From the Bronx to Basel - a lifetime in art...

When you’ve been a staple in the music game for 20 years, the last thing you probably want to do mid-lunch at Ace Hotel is be interrupted by a guy with a dictaphone. And yet, when it comes around to talking about art, Swizz Beatz lights up, debating and discussing as if we’re old friends.

Sitting at the top of his game as a producer - from dominating East Coast rap with his Ruff Ryders crew through the early 2000s to working with the world’s biggest artists from Jay Z and Kanye West to his own wife Alicia Keys - Swizz has found it refreshing over the past few years to find himself back on ground level in his work as a painter, curator and creative consultant.

“I love it because you can only go to the ceiling from there. I love starting at a level where growth can happen,” he enthuses. “You should always sharpen your pencil. You should always be open to get more knowledgable in something that you’re doing. I started in music, but then I moved into business. I was like ‘Shit, they’re still looking at me like I’m onstage with DMX, even though I’m bringing these deals to the table.’ I didn’t feel comfortable with it but I understood that I needed to go to the next level in my education to learn the language. Now we can talk about anything!”

He’s currently in the capital to prepare for the London edition of the No Commission art fair - a collaboration between Bacardi and Swizz's The Dean Collection - which began at Miami’s Art Basel last year and followed up this Summer in his home borough of the Bronx. “At Basel, people are there for art, the whole world is there,” he admits. “But people had to come to the Bronx. The mix was crazy, you had people from everywhere there. People that were established, unestablished, billionaires, zeronaires, thousandaires, whatever. They was all in this space.”

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It’s the level playing field that sets No Commission apart, and why it’s so important to Swizz. Given that - as the title suggests - artists can display and sell their work retaining 100% of the profit, the fair sees work available for a variety of price points, keeping things accessible to both rising artists and budding collectors.

“That's the thing that I love, the entry point invites everyone,” says Swizz. “You can find a print that you can afford and feel like you're a part of the show. You don't have to have thousands of dollars if you're just starting out.” He condemns snooty gallery spaces that lift their noses at newcomers who don’t have $20k to shell out on a new piece. “That person that's buying that print is going to be buying the original in five years. But you can kill that person from your entry point.”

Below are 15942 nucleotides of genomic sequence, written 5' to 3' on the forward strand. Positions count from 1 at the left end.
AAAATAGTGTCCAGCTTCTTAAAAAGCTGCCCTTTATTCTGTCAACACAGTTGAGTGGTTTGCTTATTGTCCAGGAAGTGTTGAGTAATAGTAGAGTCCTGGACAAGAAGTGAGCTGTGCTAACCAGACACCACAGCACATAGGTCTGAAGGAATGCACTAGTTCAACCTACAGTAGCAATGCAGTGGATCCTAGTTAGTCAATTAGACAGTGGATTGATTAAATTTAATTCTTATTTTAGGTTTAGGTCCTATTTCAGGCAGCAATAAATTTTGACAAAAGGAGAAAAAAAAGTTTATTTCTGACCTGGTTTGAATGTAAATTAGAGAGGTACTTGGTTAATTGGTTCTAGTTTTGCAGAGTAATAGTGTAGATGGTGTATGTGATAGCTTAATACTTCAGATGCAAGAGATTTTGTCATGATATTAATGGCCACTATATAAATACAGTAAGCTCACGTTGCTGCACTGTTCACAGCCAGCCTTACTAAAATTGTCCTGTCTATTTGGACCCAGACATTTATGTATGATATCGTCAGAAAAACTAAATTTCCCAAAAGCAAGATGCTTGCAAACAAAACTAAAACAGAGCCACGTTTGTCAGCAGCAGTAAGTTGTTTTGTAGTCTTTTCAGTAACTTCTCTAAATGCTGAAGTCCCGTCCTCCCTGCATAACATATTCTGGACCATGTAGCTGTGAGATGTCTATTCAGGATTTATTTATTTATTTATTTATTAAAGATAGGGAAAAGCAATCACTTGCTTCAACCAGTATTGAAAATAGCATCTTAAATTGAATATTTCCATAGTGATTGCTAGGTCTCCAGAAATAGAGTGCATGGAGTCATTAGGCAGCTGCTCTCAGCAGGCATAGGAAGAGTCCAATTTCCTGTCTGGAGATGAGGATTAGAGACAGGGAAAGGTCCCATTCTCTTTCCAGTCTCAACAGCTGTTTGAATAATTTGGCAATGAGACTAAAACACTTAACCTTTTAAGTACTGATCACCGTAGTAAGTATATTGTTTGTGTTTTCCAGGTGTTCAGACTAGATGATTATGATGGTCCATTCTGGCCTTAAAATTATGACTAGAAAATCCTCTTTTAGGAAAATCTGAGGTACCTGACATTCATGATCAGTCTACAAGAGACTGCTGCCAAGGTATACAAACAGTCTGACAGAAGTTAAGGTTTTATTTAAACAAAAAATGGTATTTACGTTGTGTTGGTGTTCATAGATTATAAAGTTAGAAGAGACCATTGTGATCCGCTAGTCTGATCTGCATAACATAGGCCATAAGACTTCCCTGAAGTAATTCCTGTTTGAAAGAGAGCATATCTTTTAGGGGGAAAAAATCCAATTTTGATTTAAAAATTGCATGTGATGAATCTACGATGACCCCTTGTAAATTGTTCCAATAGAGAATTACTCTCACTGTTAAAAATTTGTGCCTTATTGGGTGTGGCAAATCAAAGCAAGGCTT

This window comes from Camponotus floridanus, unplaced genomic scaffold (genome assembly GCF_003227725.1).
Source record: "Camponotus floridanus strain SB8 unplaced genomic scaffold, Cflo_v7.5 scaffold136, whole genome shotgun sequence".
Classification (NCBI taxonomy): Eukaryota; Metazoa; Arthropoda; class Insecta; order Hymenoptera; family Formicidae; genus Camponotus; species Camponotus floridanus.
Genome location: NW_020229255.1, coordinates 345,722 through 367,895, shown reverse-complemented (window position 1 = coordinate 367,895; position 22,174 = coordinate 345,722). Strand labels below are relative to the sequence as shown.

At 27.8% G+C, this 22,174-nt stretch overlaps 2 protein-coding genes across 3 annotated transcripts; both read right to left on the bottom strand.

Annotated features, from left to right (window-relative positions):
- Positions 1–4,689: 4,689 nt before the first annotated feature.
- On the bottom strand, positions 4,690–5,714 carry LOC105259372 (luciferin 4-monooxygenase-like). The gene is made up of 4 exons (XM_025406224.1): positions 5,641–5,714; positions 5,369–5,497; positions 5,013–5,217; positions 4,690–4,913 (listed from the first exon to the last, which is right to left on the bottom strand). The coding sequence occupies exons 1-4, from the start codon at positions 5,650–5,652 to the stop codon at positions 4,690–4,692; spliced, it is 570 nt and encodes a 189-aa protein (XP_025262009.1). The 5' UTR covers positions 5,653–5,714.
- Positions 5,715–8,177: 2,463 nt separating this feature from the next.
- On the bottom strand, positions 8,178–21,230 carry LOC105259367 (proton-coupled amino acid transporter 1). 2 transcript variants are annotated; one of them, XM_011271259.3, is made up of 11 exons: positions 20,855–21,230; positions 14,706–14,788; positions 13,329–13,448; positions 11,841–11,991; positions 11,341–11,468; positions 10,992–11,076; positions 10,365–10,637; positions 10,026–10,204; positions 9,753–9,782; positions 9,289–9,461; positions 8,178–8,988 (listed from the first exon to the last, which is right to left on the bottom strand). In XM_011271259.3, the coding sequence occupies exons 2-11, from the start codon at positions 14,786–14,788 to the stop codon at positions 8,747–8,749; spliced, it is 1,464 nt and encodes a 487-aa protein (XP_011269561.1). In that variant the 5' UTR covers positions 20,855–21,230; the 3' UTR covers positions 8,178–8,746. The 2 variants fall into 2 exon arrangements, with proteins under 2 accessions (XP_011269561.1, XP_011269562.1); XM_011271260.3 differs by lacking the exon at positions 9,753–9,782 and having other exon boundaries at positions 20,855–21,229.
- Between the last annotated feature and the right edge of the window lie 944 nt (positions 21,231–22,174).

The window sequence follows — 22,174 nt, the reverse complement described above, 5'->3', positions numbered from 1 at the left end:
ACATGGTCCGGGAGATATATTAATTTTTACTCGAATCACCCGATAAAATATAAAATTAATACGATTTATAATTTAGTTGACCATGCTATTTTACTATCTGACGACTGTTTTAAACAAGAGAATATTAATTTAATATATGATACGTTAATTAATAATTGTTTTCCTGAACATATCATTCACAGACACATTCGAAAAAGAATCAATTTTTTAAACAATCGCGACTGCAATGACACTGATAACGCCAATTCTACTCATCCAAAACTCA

Across the table sits 24-year-old Jamie Evans, who graduated at Newcastle University and took his career into his own hands when he skipped the gallery route and independently put on his debut London show earlier this year. Evans ended up being commissioned by Emeli Sande to paint the piano that she tours with, and she linked him to Swizz to get involved with No Commission. He got the call four days ago, and one Megabus journey later he finds himself joining Swizz for lunch.

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Music and visual art are brothers and sisters to me...

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“If you make real art, it’s like selling yourself,” says Evans. “That’s one thing, but if you sell yourself and only take half of the earnings that makes it not even worth doing. It’s a very hopeless pursuit. We need people in positions of power, who have the ability to effect positive change in the world, to actually start doing it; to act like participants in the world rather than spectators. This show is a perfect example of that.”

When hip-hop music hadn’t yet been packaged up by business, it existed hand in hand with visual art. From Swizz’s mentor Fab 5 Freddy and the graffiti on NYC’s subway cars to the work of Keith Haring and Basquiat, brightly coloured artwork was synonymous with the music. The re-introduction of this feeling is another important aspect of the No Commission concept.